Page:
Design & SimulationJuly 25, 2019

Future Outlook: Taking Urban Traffic to the Skies

This article was originally published in the June 2019 issue of SIMULIA Community…
Katie Corey
Katie is the Editor of the SIMULIA blog and also manages SIMULIA's social media and is an online communities and SEO expert. As a writer and technical communicator, she is interested in and passionate about creating an impactful user experience. Katie has a BA in English and Writing from the University of Rhode Island and a MS in Technical Communication from Northeastern University. She is also a proud SIMULIA advocate, passionate about democratizing simulation for all audiences. Katie is a native Rhode Islander and loves telling others about all it has to offer. She enjoys a variety of hobbies including history, astronomy, science/technology, science fiction, true crime, fashion and anything associated with nature and the outdoors. She is also mom to a 2-year old budding engineer and two crazy rescue pups.

This article was originally published in the June 2019 issue of 

By the end of this century some 80 to 90 percent of the people on this planet will be living in cities, according to a report issued by the United Nations Department of Economic and Social Affairs. The current world population of 7.6 billion is predicted to reach 8.6 billion by the year 2030, 9.8 billion by 2050 and 11.2 billion by 2100.

Traffic everywhere is going to get a lot worse. Already today, every large urban center around the world—while providing amazing sights and cultural experiences—endures bouts of rush-hour congestion. The issue isn’t with any single vehicle, but with the entire system of vehicles and roads that connect city inhabitants to their destinations. Public transportation helps, but when you are adding 83 million new humans a year, the world is on track to a gridlock nightmare well before 2100.

How to address the challenges of ground-level urban transportation? One way is to move into the skies. Urban Air Mobility (UAM), aka the 3rd Aerospace Revolution, is a hot topic these days. Centered on Environmental Sustainability (electrification, low-noise, recyclable parts, etc.), the main ambition of UAM is to extend urban transportation from 2D to 3D by means of safe, clean and affordable concepts. This has caught the attention of aerospace and automotive industries around the globe, which are investing considerable time and funds into developing personal and/or air-taxi vehicles that will get people moving above the streets.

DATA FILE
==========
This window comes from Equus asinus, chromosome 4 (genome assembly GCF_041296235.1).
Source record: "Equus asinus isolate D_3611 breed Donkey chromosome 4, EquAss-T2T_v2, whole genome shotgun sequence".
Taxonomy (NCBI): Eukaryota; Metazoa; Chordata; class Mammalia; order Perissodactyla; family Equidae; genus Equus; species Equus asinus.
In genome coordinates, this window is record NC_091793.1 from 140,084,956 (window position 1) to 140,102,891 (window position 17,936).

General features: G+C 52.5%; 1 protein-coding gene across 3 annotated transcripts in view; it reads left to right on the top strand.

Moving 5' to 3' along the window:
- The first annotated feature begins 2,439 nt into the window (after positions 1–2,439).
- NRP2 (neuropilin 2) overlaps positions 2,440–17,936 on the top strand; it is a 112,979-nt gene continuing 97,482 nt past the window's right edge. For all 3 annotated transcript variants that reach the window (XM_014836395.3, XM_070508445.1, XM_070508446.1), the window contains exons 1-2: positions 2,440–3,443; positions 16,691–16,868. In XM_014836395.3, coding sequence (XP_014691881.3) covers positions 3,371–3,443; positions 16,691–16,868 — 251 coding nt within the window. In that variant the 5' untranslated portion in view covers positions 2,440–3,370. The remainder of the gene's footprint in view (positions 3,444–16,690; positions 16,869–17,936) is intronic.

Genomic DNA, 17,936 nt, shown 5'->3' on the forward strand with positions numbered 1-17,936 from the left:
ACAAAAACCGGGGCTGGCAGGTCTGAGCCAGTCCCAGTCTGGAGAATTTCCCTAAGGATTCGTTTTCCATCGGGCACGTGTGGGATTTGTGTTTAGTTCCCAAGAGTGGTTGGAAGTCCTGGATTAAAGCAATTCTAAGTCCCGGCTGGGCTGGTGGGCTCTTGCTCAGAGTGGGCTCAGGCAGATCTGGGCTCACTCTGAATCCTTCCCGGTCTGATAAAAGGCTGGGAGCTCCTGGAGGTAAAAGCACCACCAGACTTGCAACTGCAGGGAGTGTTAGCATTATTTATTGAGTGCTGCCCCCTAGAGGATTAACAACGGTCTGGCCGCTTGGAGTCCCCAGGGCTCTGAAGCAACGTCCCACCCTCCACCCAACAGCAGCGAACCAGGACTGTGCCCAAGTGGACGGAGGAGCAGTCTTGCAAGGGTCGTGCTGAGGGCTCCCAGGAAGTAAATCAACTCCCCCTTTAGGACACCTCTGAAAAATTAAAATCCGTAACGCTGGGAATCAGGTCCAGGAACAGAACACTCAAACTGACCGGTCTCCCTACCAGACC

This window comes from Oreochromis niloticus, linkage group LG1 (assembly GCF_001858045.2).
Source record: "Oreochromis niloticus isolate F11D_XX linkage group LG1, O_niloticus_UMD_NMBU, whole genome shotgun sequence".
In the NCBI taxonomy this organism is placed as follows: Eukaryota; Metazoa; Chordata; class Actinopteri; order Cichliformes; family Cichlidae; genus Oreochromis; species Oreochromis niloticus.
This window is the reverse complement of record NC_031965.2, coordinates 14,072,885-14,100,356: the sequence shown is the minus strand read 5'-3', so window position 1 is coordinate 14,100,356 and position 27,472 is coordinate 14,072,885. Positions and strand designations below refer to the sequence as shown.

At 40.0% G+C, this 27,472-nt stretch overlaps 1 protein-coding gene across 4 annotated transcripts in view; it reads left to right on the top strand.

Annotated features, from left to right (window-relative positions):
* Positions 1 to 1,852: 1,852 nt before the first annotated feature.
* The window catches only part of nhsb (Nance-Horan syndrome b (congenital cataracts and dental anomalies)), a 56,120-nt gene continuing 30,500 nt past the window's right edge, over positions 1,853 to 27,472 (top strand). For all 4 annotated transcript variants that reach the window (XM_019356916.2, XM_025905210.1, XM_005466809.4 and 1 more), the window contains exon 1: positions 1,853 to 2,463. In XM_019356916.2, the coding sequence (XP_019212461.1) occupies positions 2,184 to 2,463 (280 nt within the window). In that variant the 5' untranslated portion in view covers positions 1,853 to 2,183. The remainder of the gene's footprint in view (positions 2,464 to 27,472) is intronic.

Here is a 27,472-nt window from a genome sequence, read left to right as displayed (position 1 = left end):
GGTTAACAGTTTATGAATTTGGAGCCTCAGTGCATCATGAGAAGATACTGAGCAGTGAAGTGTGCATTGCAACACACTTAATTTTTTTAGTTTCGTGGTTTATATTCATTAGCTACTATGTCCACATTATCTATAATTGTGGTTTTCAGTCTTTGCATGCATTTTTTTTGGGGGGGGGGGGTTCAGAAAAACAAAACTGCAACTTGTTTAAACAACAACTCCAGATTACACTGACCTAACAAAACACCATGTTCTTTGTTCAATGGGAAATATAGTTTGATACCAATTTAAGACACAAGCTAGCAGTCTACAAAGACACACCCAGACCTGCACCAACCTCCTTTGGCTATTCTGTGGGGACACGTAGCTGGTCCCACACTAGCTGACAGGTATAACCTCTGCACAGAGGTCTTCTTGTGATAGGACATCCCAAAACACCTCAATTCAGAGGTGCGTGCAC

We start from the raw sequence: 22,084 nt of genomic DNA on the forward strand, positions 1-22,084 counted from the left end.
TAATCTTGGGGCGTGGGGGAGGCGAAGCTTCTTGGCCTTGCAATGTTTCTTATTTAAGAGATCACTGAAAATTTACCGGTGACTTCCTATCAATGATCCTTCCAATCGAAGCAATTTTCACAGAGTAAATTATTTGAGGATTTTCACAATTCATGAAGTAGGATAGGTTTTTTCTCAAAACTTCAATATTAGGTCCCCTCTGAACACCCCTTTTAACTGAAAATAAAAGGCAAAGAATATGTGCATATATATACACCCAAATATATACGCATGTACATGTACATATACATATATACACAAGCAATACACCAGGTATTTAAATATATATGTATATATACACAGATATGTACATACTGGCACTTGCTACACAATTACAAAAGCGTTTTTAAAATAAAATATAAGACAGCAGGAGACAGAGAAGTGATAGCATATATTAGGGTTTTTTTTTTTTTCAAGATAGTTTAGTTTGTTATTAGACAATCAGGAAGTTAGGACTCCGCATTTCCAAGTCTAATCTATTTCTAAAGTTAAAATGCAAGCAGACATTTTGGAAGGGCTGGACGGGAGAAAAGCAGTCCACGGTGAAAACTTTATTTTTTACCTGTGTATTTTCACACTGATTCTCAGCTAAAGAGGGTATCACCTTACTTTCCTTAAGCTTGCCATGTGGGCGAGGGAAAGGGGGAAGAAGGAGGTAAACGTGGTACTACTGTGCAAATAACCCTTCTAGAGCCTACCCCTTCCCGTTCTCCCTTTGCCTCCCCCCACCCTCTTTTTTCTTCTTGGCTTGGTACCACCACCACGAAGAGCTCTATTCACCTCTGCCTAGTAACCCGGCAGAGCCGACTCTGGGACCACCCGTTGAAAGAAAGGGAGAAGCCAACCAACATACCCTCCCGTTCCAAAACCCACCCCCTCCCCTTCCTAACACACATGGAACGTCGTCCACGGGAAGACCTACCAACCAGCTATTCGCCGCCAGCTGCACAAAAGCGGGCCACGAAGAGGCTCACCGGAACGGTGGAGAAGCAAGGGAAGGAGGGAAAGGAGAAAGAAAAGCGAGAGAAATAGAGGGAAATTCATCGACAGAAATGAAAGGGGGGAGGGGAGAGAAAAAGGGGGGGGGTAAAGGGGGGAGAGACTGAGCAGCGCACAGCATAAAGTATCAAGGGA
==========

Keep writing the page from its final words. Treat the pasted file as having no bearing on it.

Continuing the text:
There are currently more than 50 companies developing UAM technology, with Uber planning for initial air-taxi service in Dallas and Los Angeles by 2023. If you attended the Consumer Electronics Show (CES) this year, you saw exhibits from Bell, Volocopter, and SureFly, in addition to Dassault Systèmes.

Many of the air vehicles that leading companies (and some innovative startups as well) are introducing in the nearer term rely on hybrid-electric propulsion systems, since electricbattery energy storage technologies are still maturing. But the all-electric, Vertical Take-off and Landing (eVTOL) vehicle is the holy grail for everyone, given its low emissions and lower-noise potential, a winning combination in a crowded city. On a smaller scale, another important UAM application is unmanned air vehicles (UAVs), especially “delivery drones” that can help cut down on car traffic by bringing goods directly to the consumer’s door. Whatever the vehicle, while many of them share physical similarities with existing rotorcraft like helicopters and tiltrotors, they also have unique propulsion and guidance parameters dictated by the close quarters of urban space.